Silent Partner

The shambler was ripe, dead at least a month. It moved in with a bricklayer and his family a couple days earlier and stayed for dinner. Landlord went to the cops about the smell. Cops came to the door, got one whiff and called us.

There was a uniform waiting for us on the front stoop. He was a skinny kid, about 18, so pale I made him for a corpse and went for my badge. I was set to drop him when he spotted us and started acting like a breather.

He did his best to fill us in, stammering through the shock and hysteria like any teenage boy. Said he'd gone round back earlier and gotten a good look in the kitchen window. Stuck around long enough to lose his lunch across the screen door before figuring he might be better off waiting out front. You ask me, he should be proud he didn’t wet himself.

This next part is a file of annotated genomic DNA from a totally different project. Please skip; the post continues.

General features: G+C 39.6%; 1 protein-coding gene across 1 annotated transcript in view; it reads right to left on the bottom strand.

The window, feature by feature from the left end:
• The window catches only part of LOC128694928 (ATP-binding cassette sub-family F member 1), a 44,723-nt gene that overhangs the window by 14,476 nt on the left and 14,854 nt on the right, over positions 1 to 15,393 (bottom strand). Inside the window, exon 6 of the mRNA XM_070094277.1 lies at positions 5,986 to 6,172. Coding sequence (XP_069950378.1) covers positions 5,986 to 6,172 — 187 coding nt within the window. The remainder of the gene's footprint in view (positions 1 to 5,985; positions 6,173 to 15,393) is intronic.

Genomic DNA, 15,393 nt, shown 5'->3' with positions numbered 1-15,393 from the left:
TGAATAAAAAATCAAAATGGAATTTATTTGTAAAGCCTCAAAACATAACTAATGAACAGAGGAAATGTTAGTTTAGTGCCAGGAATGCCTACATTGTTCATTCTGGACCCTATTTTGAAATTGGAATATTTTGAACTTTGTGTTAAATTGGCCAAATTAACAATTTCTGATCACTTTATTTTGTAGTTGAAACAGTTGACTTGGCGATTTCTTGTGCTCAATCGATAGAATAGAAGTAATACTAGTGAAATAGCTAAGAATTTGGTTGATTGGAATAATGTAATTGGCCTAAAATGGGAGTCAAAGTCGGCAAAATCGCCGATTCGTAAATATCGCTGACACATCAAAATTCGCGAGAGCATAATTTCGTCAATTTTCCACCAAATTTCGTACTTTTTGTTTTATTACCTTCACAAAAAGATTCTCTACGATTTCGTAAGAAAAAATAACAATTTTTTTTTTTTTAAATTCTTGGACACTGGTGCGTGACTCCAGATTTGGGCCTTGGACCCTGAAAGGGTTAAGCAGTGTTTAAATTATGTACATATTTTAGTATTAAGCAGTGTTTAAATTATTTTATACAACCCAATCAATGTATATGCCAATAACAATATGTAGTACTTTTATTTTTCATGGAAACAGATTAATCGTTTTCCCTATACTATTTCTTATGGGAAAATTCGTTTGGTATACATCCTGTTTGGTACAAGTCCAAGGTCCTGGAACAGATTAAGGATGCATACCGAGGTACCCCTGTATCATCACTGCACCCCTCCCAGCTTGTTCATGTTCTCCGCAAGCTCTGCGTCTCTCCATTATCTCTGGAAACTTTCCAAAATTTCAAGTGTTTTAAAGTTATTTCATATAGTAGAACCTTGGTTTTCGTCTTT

Sure enough, the shambler was there in the kitchen. It sat at the table, fumbling a fork across the days-old breakfast. A broken coffee cup crunched in the brown stain underfoot, most likely from an earlier effort.

Usually, it's only the new dead that try to remember their rituals. Once, I rested a body sitting on the crapper. Seriously, sat through the whole rite trying to pinch a phantom loaf. But you don't see this so often with the older corpses. Botched or no, the rites that got this thing moving again had some serious juice.

The bricky's wife and their eldest were still alive, but both were missing too many pieces and too much blood. They weren't going to make it. Thankfully, they were both too messed up to know just how messed up they were. Everyone else, the dog included, was picked clean. Never mind what you see in the papers. Brain-eaters may make for good headlines, but shamblers aren't big on reading.





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This is me: home-writer, book-reader, dog-lover and occasional poet. I make this website to share my and my friends texts with You, dear Reader. Please: read carefully, don't be scary, upgrade your mood and be king and leave your comment. :)